Pasta comes in many shapes and forms and from a variety of flours but pasta made from hemp has caused a bit of a stir, because hemp is the plant from which cannabis is made. However the use of hemp in food is becoming increasingly common. Not to be confused with cannabis (you're not going to feel any "effects" from eating it), the hemp grown for food use has a much lower concentration of the active ingredient associated with the drug form. Hemp is known to be nutritionally beneficial and naturally high in protein and Omega 3 fatty acids.
Will this pasta be high on the menu?
The humble packet of crisps: a savoury snack that has graced packed lunches and picnic boxes for years. Traditionally made from thinly sliced and fried potatoes, we now see the crisp aisle graced with gourmet varieties and flavours galore. A fan of lentils? Bet you'd never have thought you could eat them in the form of a snack, let alone one that you could put alongside other nibbles to be enjoyed with pre-dinner dips and drinks. Lentil crisps represent a higher protein, lower fat alternative to potato crisps.
Care for another chip dhaling?
Popcorn, that well-loved cinema snack, is seeing a revolution in terms of its popularity. No longer reserved for munching on during a flick, we now see gourmet varieties everywhere — replacing the high calorie, super-sweet versions as an alternative low calorie snack food. Which team are you in: team sweet or team salty? Perhaps a mixture of both but you can mix it up even more now with a range of flavours that defy the traditional. Cheddar cheese popcorn anyone?
Popcorn and pickle sandwiches all round.
Ice cream is most definitely a sweet dessert, isn't it? Perhaps not, as we see more savoury varieties being offered in restaurants and ice cream parlours. Bacon, blue cheese, green tea and smoked salmon are just some of the flavours offered now as ice cream makers get experimental.
I'll have mine on toast please.
Noodles are a common accompaniment to stir fries and Asian dishes. They come in many varieties but more recently have caused a stir with the emergence of the zero calorie noodle. These so-called health foods are made from the root of the Japanese konjac plant, in particular the root fibre known as glucomannan. Jelly-like when mixed with water, the resulting noodles are supposed to keep you fuller for longer and, because glucomannan is not absorbed by the body, they are also said to aid weight loss. Be warned though: glucomannan is a natural laxative.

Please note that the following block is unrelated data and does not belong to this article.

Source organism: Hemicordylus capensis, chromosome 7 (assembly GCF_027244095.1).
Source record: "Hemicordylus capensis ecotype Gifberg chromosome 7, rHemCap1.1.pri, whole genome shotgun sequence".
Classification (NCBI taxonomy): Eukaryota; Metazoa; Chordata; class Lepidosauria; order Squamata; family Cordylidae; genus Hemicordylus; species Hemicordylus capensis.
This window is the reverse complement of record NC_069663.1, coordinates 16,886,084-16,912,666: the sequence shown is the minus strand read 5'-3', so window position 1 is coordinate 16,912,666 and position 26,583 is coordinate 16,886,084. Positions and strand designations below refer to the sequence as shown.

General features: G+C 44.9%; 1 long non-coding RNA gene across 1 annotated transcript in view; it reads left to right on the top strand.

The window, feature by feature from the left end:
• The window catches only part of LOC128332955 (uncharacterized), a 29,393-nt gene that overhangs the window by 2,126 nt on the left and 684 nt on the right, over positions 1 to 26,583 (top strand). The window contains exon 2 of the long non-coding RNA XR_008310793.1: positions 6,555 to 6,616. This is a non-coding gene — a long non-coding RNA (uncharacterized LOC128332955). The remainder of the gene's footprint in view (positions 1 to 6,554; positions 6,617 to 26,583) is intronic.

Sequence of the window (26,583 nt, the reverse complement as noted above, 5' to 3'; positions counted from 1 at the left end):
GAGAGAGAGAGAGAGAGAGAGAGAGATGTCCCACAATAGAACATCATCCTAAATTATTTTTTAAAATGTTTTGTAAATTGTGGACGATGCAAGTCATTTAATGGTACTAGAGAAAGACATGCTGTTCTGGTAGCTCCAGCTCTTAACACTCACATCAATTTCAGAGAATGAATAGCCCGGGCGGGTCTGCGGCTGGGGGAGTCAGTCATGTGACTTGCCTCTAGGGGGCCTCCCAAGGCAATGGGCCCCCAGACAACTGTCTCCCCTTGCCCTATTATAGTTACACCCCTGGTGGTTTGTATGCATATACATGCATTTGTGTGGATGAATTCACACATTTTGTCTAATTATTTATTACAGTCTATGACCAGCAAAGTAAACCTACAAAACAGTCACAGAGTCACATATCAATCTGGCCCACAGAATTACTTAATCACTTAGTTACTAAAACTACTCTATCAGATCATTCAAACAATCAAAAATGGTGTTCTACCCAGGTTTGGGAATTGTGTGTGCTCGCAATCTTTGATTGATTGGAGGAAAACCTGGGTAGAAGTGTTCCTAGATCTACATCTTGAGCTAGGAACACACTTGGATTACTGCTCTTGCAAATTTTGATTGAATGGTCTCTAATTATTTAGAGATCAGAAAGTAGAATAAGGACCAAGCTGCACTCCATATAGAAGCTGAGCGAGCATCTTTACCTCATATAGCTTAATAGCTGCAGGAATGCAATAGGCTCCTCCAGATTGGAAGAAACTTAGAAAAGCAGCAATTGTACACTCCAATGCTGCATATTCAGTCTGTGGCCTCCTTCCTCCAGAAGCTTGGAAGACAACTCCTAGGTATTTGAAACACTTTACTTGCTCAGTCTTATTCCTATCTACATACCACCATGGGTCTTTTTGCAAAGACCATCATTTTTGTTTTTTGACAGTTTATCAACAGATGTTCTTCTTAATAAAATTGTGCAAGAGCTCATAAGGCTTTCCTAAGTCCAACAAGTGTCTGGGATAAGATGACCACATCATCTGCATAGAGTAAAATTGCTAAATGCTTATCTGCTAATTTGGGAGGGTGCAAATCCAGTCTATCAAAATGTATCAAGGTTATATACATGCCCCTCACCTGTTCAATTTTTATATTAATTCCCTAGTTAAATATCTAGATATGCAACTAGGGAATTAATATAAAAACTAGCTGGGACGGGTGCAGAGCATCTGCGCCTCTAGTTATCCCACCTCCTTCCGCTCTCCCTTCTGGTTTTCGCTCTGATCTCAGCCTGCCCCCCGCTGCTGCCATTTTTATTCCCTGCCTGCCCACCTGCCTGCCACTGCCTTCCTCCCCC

It's chew, chew, chew, if you want to make the most of these guys.
What do you like to spread on your toast: jam, honey or chocolate spread? Or do you veer to the savoury side and go for nut butters or marmite? You can now find a huge range of spreads to cover all tastes, including some unusual ones like spreadable beer. Yes, you read that right, you can now have your beer and eat it.
Fancy a pint… of toast?
Look in the spirits aisle and you'll find an array of flavours for your favourite tipple so it's not just the mixers you can vary now. When it comes to vodka it seems the sky's the limit. Choose anything from berry or citrus flavours to cucumber, basil and spicy varieties. For those with a sweet tooth you can find vanilla, toffee and even marshmallow vodkas on offer.
Hmm, vodka s'mores anyone?
Nowhere does the combination of sweet and spicy work better than with chocolate. You can buy chilli-flavoured chocolate and find chilli con carne recipes that call for the addition of chocolate to them. So how about Tabasco-flavoured chocolate then? Tabasco, a spicy sauce made from tabasco peppers, has been around for 140 years and is traditionally used to spice up savoury dishes and Bloody Marys. Tabasco-infused spicy dark chocolate is a must-try for chilli lovers everywhere.
Hope it's not so hot it melts.
Beer makes an interesting addition to the flavour of bread, providing a hint of malt and hops. Not only that, craft beers (ones that haven't been filtered) contain residual yeast which, when activated upon heating, helps make the bread rise. Both beer and bread are essentially water and cereal, with added yeast and sugar to kickstart the fermentation process. The fact that they resemble each other so closely in terms of ingredients makes putting them together a natural option.
You know you can't get drunk on this right?
Coffee pulp is a waste by-product of the coffee producing industry, traditionally dumped or left to rot. However a process that converts this pulp to flour is a food innovation that will not only reduce the environmental impact of waste but create jobs and sustain communities. The result of drying and grinding the pulp is a mildly caffeinated, gluten-free flour with a rich, earthy taste.
Great news for all you coffee lovers out there.
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